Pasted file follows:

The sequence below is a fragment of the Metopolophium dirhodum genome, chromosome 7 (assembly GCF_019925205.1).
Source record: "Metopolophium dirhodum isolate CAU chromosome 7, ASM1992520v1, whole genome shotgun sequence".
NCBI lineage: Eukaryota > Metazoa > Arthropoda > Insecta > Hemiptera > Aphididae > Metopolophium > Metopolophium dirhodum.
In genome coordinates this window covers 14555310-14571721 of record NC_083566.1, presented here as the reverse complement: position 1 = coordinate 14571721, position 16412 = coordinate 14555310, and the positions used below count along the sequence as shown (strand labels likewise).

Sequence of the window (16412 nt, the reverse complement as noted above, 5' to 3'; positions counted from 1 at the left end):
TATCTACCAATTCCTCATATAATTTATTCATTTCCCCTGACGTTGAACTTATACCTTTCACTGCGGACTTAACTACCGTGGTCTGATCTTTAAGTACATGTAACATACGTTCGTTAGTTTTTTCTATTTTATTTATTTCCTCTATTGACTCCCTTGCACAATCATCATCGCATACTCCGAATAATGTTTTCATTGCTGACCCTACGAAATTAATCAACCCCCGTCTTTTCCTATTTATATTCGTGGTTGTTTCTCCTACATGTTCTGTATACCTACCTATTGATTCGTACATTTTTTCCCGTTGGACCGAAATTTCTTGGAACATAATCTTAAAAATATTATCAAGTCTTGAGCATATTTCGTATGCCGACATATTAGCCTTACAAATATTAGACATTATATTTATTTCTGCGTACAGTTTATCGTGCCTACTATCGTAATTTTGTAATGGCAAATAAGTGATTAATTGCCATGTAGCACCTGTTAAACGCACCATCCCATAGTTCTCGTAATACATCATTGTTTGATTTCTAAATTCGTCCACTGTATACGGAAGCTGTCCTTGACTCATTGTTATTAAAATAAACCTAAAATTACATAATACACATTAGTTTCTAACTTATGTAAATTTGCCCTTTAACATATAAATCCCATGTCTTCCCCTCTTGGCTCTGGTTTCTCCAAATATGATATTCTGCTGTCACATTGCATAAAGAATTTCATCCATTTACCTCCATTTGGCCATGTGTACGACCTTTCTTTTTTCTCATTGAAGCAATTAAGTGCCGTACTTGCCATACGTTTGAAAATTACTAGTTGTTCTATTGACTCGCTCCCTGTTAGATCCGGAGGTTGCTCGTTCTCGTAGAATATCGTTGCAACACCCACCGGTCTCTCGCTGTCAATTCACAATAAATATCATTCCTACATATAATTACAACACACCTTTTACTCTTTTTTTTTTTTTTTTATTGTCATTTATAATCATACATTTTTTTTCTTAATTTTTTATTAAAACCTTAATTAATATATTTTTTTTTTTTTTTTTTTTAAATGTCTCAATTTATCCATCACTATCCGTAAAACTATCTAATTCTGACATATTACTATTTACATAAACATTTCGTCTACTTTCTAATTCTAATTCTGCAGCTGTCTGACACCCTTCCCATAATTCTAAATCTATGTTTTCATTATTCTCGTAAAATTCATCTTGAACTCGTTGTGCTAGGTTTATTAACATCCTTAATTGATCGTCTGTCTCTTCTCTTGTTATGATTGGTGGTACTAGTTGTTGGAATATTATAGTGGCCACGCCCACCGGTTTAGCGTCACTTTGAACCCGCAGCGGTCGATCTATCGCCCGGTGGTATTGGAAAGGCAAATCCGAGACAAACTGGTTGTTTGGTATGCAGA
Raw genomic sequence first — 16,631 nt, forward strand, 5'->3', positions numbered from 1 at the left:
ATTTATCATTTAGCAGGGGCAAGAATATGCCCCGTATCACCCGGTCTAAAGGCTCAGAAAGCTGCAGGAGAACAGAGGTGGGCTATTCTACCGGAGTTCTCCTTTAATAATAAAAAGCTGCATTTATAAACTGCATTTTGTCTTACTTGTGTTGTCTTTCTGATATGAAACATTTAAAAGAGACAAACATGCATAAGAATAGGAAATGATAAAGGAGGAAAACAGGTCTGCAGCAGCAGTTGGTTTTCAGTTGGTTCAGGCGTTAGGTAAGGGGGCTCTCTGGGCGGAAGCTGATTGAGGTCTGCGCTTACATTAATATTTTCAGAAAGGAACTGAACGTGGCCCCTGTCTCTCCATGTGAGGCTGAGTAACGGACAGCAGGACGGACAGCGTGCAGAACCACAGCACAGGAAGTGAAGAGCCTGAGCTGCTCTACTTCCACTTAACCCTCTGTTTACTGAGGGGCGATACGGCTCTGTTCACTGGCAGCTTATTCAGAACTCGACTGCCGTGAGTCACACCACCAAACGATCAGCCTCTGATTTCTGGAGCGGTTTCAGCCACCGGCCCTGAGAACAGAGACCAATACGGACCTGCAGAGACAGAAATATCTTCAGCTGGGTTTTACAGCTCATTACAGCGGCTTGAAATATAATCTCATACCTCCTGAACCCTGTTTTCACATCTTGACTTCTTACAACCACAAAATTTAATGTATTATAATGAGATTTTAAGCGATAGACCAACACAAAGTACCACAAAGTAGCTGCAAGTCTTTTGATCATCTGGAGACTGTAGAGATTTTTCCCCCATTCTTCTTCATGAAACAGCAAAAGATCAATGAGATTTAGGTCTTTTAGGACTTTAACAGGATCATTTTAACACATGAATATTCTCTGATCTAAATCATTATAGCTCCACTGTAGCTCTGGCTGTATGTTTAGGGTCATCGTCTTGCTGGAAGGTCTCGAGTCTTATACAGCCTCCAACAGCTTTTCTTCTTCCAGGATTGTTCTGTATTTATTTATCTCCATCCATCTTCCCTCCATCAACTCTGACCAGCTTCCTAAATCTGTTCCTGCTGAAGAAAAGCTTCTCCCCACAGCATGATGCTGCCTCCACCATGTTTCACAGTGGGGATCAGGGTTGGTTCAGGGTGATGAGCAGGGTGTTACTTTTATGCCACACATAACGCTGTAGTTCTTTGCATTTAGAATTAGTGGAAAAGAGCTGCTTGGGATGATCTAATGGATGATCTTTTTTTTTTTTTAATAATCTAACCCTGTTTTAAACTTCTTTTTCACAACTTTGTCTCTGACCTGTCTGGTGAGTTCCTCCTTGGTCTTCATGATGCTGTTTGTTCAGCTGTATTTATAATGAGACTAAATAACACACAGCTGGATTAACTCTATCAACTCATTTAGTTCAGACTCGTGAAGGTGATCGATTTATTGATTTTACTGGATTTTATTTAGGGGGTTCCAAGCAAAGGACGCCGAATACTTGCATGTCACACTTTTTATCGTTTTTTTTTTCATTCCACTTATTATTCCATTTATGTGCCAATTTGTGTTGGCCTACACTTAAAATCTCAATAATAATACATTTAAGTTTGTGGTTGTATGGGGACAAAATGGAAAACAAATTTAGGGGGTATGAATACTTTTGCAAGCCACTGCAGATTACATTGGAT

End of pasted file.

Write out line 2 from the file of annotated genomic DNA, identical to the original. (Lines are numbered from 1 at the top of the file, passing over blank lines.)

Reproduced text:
Source record: "Metopolophium dirhodum isolate CAU chromosome 7, ASM1992520v1, whole genome shotgun sequence".